The Five Key Questions of DCG Capital: Question One

by Kevin Donovan

This is the first in a five-part series of articles about the various ways in which DCG Capital can assist automotive dealerships. DCG Capital supports owners of automotive dealerships by assisting them in obtaining the most effective and attractive sources of financing for all financial transactions whether it be for the acquisition of additional dealerships, or by providing better terms and conditions for their existing financing.

The answer is likely never.

“A dealership acquisition never happens without some outside financing,” according to Leonard Seawell, Executive Manager at DCG Capital, a new venture formed by The Dave Cantin Group offering advisory services to franchise dealers on acquisition financing. “We are working with roughly a dozen banks involved in financing dealership acquisitions.”

Acting as the intermediary between large banking institutions and local dealership groups, DCG Capital aims to match borrowers with lenders to fund expansion.

“A bank in New York looking to lend to dealers can get on an airplane and fly out to 17,000 dealerships around the country or have one relationship that can connect that bank lender to dealerships nationwide,” noted Seawell.

The typical dealership acquisition runs between $10 million to $50 million, Seawell added. DCG Capital’s client base consists primarily of branded franchise dealers, most owning more than one location.

Working in conjunction with DCG Acquisitions, DCG Capital leverages their dealership relationships with buyers, sellers and lending institutions with money to put to work.

“Some auto dealership owners aren’t familiar with more complex financial transactions, like acquisition funding,” said Seawell.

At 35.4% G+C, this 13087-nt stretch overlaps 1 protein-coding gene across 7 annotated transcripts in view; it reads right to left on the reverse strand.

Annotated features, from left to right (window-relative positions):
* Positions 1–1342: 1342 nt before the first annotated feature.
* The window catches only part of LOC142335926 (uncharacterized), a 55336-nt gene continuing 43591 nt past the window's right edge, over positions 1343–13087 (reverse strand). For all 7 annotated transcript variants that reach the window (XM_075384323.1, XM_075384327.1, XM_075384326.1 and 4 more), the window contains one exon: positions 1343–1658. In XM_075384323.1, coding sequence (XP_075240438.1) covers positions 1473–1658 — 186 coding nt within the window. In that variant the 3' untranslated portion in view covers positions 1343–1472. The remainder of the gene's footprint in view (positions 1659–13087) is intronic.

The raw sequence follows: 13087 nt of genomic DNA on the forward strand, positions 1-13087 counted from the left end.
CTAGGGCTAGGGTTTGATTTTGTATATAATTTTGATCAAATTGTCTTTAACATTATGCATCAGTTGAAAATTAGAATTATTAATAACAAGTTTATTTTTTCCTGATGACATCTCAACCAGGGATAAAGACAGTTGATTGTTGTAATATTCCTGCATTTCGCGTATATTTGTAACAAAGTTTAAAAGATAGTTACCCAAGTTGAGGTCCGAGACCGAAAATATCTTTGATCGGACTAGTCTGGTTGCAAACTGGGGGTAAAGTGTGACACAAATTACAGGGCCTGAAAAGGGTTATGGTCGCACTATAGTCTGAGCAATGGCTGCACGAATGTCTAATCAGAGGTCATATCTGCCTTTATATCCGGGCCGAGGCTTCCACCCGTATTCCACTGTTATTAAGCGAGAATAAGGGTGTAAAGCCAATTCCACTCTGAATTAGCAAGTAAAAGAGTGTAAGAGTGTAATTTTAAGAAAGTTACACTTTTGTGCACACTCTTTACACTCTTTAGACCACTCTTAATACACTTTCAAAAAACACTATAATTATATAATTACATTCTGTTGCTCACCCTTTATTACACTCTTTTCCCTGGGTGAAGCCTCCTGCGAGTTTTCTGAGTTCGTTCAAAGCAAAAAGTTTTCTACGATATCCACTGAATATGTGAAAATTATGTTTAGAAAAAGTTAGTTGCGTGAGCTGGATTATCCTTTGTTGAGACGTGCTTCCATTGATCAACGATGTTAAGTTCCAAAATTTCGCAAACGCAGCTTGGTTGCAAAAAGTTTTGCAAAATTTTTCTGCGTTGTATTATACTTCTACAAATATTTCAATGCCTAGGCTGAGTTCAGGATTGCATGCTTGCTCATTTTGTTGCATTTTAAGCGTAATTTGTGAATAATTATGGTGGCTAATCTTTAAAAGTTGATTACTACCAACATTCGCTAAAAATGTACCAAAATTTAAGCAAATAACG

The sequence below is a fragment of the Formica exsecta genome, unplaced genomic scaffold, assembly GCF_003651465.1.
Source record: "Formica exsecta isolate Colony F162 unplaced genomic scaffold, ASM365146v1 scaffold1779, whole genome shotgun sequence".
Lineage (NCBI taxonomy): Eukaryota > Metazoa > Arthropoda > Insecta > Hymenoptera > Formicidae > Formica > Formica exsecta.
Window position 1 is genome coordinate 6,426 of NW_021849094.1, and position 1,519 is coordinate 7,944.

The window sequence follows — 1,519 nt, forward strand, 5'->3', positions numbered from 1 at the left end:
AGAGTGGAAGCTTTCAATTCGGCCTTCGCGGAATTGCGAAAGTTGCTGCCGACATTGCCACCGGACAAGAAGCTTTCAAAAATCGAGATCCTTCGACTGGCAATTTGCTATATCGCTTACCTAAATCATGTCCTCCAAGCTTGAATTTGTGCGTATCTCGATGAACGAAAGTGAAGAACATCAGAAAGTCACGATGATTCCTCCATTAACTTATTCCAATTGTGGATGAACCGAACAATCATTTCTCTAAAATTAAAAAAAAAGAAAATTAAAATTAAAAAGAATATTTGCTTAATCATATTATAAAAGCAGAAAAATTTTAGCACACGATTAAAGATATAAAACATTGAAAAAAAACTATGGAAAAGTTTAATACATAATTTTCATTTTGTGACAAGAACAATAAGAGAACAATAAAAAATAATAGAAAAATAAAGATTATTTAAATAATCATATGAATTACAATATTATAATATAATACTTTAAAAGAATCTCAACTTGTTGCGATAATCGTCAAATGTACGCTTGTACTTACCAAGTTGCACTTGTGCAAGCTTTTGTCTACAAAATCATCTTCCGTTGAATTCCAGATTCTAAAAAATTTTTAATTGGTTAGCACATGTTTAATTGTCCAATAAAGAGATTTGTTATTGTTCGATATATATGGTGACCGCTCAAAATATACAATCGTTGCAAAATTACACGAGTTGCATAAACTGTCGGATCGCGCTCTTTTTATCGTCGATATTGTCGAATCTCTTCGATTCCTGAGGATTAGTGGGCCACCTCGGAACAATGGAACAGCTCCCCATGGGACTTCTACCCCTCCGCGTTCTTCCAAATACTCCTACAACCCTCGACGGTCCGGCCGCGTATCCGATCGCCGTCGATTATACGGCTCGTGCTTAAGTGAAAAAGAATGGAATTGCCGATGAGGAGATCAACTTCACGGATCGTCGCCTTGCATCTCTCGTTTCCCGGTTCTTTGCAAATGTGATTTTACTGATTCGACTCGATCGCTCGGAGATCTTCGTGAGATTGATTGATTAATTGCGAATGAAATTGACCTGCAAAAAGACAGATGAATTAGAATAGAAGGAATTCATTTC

“The current environment offers a successful and intelligent automobile dealer the opportunity to acquire the Goodwill, called Blue Sky, of a well-managed successful retail automobile dealership at a multiple of between three and nine times cash flow.”

The other assets required to be purchased, including new and used vehicle inventory, parts and accessories, furniture and fixtures, as well as real estate if owned are typically bought at their fair market value. Seawell estimates the resulting total cash-on-cash return to the purchaser could range from 5% to 15%, depending on the the multiple of cash flow of the purchase.

Near record low interest rates, particularly the lending benchmark 10-year U.S. Treasury Note, offer historically inexpensive funding for acquisitions. The 1.625% Aug. 2019 Treasury Note closed Friday’s session up 0.035% at 100.1875 to yield 1.56%, just 16 basis points (0.16%) off the all-time low yield of 1.40%, set in July 2016.

Therefore, that same dealer has the opportunity to take advantage of these low interest rates and use a prudent amount of borrowing leverage when buying a dealership. The benefit of this relatively inexpensive capital can result in a net cash-on-cash return for their purchase exceeding 25%, according to Seawell.

The all-in financing rate for a borrower, however, is derived by a percentage spread to the benchmark rate – a vigorish – based on the borrowers creditworthiness, primarily the strength of a dealership group’s balance sheet.

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